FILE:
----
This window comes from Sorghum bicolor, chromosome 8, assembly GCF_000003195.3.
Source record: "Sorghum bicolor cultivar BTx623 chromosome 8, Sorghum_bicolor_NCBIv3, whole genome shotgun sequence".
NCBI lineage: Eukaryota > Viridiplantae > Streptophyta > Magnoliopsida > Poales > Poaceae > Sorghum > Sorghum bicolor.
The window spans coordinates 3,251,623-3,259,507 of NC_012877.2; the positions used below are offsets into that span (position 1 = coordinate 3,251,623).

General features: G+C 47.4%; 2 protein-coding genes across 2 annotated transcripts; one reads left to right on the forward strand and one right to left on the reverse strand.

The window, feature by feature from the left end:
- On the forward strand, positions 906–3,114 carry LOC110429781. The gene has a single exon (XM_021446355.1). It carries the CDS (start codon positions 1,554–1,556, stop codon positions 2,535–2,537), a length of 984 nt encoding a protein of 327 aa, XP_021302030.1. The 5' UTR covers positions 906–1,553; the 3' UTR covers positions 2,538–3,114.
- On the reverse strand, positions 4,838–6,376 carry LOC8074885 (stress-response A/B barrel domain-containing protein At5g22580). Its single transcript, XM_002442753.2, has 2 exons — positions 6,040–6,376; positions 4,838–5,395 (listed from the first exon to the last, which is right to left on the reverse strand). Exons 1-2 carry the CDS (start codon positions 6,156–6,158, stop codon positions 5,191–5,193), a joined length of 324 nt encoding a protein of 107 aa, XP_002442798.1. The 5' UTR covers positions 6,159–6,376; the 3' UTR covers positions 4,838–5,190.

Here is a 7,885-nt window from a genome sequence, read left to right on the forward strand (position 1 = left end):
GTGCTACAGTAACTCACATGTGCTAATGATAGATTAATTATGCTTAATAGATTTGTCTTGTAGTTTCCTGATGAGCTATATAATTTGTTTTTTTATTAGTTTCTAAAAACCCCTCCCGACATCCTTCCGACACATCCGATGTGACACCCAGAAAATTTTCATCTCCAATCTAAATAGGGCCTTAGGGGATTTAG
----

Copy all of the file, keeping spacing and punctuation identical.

This window comes from Sorghum bicolor, chromosome 8, assembly GCF_000003195.3.
Source record: "Sorghum bicolor cultivar BTx623 chromosome 8, Sorghum_bicolor_NCBIv3, whole genome shotgun sequence".
NCBI lineage: Eukaryota > Viridiplantae > Streptophyta > Magnoliopsida > Poales > Poaceae > Sorghum > Sorghum bicolor.
The window spans coordinates 3,251,623-3,259,507 of NC_012877.2; the positions used below are offsets into that span (position 1 = coordinate 3,251,623).

General features: G+C 47.4%; 2 protein-coding genes across 2 annotated transcripts; one reads left to right on the forward strand and one right to left on the reverse strand.

The window, feature by feature from the left end:
- On the forward strand, positions 906–3,114 carry LOC110429781. The gene has a single exon (XM_021446355.1). It carries the CDS (start codon positions 1,554–1,556, stop codon positions 2,535–2,537), a length of 984 nt encoding a protein of 327 aa, XP_021302030.1. The 5' UTR covers positions 906–1,553; the 3' UTR covers positions 2,538–3,114.
- On the reverse strand, positions 4,838–6,376 carry LOC8074885 (stress-response A/B barrel domain-containing protein At5g22580). Its single transcript, XM_002442753.2, has 2 exons — positions 6,040–6,376; positions 4,838–5,395 (listed from the first exon to the last, which is right to left on the reverse strand). Exons 1-2 carry the CDS (start codon positions 6,156–6,158, stop codon positions 5,191–5,193), a joined length of 324 nt encoding a protein of 107 aa, XP_002442798.1. The 5' UTR covers positions 6,159–6,376; the 3' UTR covers positions 4,838–5,190.

Here is a 7,885-nt window from a genome sequence, read left to right on the forward strand (position 1 = left end):
GTGCTACAGTAACTCACATGTGCTAATGATAGATTAATTATGCTTAATAGATTTGTCTTGTAGTTTCCTGATGAGCTATATAATTTGTTTTTTTATTAGTTTCTAAAAACCCCTCCCGACATCCTTCCGACACATCCGATGTGACACCCAGAAAATTTTCATCTCCAATCTAAATAGGGCCTTAGGGGATTTAG